Disorders of the Genitalia, Perineum, and Anus Anogenital skin and mucosa are subject to unique disorders because of their special anatomy. Dermatologic and systemic disorders occur in the anogenital region. Primary neoplasms arise in these areas, most commonly associated with chronic human papillomavirus HPV infection.
Timing when it started, when it is worse. Frequency of cleansing and products us Proper anal hygiene.
Pruritus ani is the irritation of the skin at the exit of the rectumknown as the anuscausing the desire to scratch. At worst, anal itching causes intolerable discomfort that often is accompanied by burning and soreness. If a specific cause for pruritus ani is found it is classified as "secondary pruritus ani".
Diagnosis Index entries containing back-references to L Toggle navigation. The following code s above L
ICD L The Diagnostic Related Groups DRGs are a patient classification scheme which provides a means of relating the type of patients a hospital treats. The diagnosis code L
Use E code s to identify the cause and intent of the injury or poisoning EE The principle of multiple coding of injuries should be followed wherever possible. Combination categories for multiple injuries are provided for use when there is insufficient detail as to the nature of the individual conditions, or for primary tabulation purposes when it is more convenient to record a single code; otherwise, the component injuries should be coded separately.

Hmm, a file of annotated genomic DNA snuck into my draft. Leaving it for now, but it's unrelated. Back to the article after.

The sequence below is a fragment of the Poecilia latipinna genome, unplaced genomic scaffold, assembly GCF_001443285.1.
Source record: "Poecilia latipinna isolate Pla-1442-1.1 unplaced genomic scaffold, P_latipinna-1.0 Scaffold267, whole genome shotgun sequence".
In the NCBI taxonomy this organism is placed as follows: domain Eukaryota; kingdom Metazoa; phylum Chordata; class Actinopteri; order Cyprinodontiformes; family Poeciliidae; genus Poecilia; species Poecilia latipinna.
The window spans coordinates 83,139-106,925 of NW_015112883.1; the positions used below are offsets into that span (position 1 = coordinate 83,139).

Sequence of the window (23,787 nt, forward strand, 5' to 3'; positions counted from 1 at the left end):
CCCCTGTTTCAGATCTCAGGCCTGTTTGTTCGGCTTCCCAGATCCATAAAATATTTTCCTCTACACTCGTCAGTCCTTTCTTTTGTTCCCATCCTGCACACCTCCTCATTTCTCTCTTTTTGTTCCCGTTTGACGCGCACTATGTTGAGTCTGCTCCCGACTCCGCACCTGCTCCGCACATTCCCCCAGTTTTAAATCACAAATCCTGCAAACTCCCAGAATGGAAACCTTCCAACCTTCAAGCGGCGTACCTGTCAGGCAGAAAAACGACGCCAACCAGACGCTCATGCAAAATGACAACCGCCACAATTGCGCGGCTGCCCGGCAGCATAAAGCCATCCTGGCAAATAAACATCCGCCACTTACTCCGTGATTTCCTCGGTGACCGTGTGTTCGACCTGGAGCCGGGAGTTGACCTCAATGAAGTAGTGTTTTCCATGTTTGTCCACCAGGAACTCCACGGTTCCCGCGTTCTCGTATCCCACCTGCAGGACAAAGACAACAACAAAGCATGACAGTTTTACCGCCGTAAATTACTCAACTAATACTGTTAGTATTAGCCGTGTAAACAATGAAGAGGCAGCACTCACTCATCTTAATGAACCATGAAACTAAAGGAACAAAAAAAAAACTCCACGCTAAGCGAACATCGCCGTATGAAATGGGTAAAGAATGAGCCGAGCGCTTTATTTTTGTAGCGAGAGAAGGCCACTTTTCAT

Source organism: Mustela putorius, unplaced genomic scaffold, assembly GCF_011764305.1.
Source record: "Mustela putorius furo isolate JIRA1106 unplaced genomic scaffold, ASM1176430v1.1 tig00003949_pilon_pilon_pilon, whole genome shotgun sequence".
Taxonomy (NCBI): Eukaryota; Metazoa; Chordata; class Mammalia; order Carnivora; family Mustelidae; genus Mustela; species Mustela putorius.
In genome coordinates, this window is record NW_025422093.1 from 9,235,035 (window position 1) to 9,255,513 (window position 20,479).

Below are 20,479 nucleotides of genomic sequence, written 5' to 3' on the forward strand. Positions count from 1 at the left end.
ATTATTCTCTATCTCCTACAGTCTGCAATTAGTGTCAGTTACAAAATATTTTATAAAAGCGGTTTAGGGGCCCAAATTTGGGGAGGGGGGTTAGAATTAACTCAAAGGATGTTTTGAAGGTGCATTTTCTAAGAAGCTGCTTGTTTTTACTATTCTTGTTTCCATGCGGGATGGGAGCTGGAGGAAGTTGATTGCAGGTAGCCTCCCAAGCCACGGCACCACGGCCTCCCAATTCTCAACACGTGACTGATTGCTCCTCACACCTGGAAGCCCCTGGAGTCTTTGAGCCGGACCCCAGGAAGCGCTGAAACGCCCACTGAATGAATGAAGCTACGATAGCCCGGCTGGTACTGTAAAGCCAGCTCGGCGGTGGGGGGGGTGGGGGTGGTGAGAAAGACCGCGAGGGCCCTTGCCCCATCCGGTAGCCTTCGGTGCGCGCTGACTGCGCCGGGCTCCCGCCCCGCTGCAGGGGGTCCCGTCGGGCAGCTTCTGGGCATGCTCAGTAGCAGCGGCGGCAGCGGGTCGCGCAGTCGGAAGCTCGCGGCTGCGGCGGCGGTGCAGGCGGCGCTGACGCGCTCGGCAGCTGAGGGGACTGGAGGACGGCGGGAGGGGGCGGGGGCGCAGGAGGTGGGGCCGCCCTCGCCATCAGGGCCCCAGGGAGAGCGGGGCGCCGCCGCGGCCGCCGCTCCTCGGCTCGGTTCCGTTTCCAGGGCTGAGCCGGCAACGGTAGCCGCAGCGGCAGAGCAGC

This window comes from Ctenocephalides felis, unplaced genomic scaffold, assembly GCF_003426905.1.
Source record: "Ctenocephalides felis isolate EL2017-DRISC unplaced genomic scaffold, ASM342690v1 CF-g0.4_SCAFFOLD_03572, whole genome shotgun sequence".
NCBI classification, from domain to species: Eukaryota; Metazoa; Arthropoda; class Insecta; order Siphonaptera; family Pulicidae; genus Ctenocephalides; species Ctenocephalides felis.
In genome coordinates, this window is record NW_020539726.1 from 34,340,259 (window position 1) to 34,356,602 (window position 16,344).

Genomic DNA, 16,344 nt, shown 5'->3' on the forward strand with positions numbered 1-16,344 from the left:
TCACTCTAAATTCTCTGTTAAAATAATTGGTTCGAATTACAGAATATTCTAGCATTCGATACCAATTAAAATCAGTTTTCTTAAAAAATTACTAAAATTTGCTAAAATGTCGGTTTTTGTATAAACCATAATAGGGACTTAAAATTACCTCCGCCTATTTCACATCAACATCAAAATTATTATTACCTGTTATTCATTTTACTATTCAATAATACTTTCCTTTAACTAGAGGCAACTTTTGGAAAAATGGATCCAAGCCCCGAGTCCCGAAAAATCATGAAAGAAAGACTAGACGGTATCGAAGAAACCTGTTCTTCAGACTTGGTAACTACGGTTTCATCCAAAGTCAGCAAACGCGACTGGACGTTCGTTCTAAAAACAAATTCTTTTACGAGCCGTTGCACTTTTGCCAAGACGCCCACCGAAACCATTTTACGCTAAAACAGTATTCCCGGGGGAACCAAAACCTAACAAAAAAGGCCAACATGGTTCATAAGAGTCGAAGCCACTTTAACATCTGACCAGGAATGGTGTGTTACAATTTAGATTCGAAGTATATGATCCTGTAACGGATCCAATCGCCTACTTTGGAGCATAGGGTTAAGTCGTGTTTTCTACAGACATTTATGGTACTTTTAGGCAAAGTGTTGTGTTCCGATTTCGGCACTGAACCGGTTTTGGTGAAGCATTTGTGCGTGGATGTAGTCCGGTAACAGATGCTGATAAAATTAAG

Diseases of the Digestive System Chapter The digestive system, or alimentary canal, is composed of the oral cavity, teeth, salivary glands, esophagus, stomach, small intestine, and colon. There are three sections of the small intestine: duodenum, jejunum, and ileum.
Crohn's disease is commonly complicated by perianal manifestations. The surgeon plays a pivotal role in caring for these patients; a detailed history along with a thorough clinical exam provides the treating physician with invaluable information upon which to base further investigations and management decisions. Other than abscess drainage, medical management to control proximal disease often precedes any surgical attempt to cure the disease. Surgical interventions are indicated in selective patients, but are often complicated by poor wound healing and recurrences.